Thursday, September 29, 2011

Cutting Fluid

Most industrial band saws cutting metal should be using some sort of a cutting fluid/lubricoolant. When used properly, coolant should: wash chips out of the blade's gullets, cool the "tooth" tips to reduce heat damage, and lubricate the cut to reduce heat caused by cutting friction. Using the proper fluid will prolong the life of your band saw blade. In order to ensure proper dilution, a mixing ratio is printed on each label. Material Safety Data Sheets (MSDS) are available for every fluid we offer.

Cutting fluid should not be used when cutting materials that produce a powder, such as gray iron.

We carry a full line of Pure Synthetic and Semi Synthetic Coolants. We also carry Water Soluble Oils and Environmental Clean-Up products. You can check out our full line of cutting fluid at:

If you are unsure which fluid you should be using, give us a call--we would be happy to help!

Keep cutting,
Joe Bandsaw

Tuesday, September 20, 2011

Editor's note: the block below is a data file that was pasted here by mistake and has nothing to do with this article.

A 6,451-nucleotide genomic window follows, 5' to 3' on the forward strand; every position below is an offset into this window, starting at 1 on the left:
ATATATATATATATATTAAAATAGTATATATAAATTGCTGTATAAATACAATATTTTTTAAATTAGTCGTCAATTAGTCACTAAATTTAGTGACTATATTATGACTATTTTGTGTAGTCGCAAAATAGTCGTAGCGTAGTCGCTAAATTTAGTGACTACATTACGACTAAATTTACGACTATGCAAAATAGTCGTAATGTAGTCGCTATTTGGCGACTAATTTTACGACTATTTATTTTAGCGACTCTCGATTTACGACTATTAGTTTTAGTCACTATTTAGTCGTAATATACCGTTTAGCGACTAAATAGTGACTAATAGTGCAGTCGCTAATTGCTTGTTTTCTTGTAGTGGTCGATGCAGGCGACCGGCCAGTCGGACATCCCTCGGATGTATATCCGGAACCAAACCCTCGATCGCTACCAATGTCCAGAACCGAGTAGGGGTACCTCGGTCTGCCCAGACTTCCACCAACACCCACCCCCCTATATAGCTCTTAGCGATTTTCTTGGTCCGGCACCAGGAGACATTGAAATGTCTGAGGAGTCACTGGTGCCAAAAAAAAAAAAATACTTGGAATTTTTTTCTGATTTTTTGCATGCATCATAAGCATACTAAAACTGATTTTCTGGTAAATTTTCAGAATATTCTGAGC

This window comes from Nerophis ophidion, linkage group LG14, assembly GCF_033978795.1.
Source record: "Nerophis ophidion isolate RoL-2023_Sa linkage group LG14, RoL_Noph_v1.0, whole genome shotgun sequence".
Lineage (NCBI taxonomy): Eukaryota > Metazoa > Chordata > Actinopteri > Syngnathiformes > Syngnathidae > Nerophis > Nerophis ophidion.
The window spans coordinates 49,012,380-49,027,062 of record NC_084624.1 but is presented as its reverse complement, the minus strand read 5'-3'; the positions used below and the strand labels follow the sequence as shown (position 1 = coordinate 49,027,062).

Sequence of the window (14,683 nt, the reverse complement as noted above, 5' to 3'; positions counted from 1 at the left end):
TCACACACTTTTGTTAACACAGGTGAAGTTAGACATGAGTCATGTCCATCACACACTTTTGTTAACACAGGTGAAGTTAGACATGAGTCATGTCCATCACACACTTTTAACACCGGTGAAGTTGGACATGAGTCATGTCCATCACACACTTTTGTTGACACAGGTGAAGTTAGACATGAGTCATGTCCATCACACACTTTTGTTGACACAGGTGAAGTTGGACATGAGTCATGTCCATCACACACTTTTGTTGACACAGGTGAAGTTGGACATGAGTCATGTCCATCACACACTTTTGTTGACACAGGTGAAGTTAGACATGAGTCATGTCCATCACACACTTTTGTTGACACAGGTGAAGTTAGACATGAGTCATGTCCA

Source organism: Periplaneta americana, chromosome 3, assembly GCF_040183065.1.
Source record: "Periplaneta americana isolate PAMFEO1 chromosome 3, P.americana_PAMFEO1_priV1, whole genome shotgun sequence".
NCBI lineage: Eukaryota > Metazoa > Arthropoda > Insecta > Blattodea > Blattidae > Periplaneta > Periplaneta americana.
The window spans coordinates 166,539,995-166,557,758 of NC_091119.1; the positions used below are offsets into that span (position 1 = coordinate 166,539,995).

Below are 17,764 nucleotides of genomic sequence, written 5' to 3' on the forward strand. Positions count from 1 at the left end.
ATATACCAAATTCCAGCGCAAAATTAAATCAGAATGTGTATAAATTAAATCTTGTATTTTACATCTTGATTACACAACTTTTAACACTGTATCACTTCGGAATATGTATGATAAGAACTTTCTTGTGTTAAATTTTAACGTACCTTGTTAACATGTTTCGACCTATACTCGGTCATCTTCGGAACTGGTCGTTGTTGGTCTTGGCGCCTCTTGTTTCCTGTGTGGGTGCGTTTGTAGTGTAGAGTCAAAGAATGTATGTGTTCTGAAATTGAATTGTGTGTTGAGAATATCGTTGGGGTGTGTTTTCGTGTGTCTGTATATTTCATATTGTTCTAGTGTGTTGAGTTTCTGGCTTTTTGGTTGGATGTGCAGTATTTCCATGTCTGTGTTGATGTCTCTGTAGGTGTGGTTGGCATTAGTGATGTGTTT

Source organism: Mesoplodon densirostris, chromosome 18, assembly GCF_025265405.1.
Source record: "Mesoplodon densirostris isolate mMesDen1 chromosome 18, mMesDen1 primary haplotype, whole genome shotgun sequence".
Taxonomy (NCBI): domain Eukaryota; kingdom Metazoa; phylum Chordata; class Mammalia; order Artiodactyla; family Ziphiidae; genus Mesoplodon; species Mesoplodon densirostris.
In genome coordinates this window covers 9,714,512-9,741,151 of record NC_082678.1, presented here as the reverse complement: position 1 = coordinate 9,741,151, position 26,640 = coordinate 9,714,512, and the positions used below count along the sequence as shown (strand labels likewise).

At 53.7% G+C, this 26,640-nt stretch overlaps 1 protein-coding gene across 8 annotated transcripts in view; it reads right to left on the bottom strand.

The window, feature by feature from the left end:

Stripped Teeth--Problems and Solutions

Did you know that 80% of blade failure is not due to the saw blade itself? If you notice there is a section of your band saw blade with an area of very dull or missing teeth take a look at the possible causes and resolutions listed below:

Too many teeth are in the cut causing the gullets to overfill

Use a coarser tooth pitch

Too few teeth in the cut

Use a finer tooth pitch

Over penetration of teeth, causing gullets to overfill

Increase blade speed or decrease feed rate

Chips are being carried back into the cut

Adjust or replace the chip brush

Parts aren’t held securely

Use a bundle clamp or tack weld stock ends

Erratic hydraulic system

1. Check for air in the system 2. Check for low oil

Belts slip under a load

1. Check belt tension. 2. Replace belts if necessary.

If you are experiencing other problems with your blade such as: gullet cracks, weld breakage, or chip welding take a look at the "Problems and Solutions" section of our Web Site:

Monday, September 19, 2011

Blade Break-In; Why it's important!

Have you ever compared your band saw blade to a freshly sharpened pencil? Let me tell you why you should. If you try to apply too much pressure to a freshly sharpened pencil tip it's probably going to break; a band saw tooth reacts the same way. Breaking in or "honing" your band saw teeth will result in longer blade life. Band speed is not what breaks down the tooth tip during the honing process, feed pressure is. To properly break in your band saw blade, reduce your feed rate by 50% for 25 sq. inches then gradually increase your feed to the normal rate. For more tips and troubleshooting help take a look at our Resource Information Library:

Lets cut,
Joe Bandsaw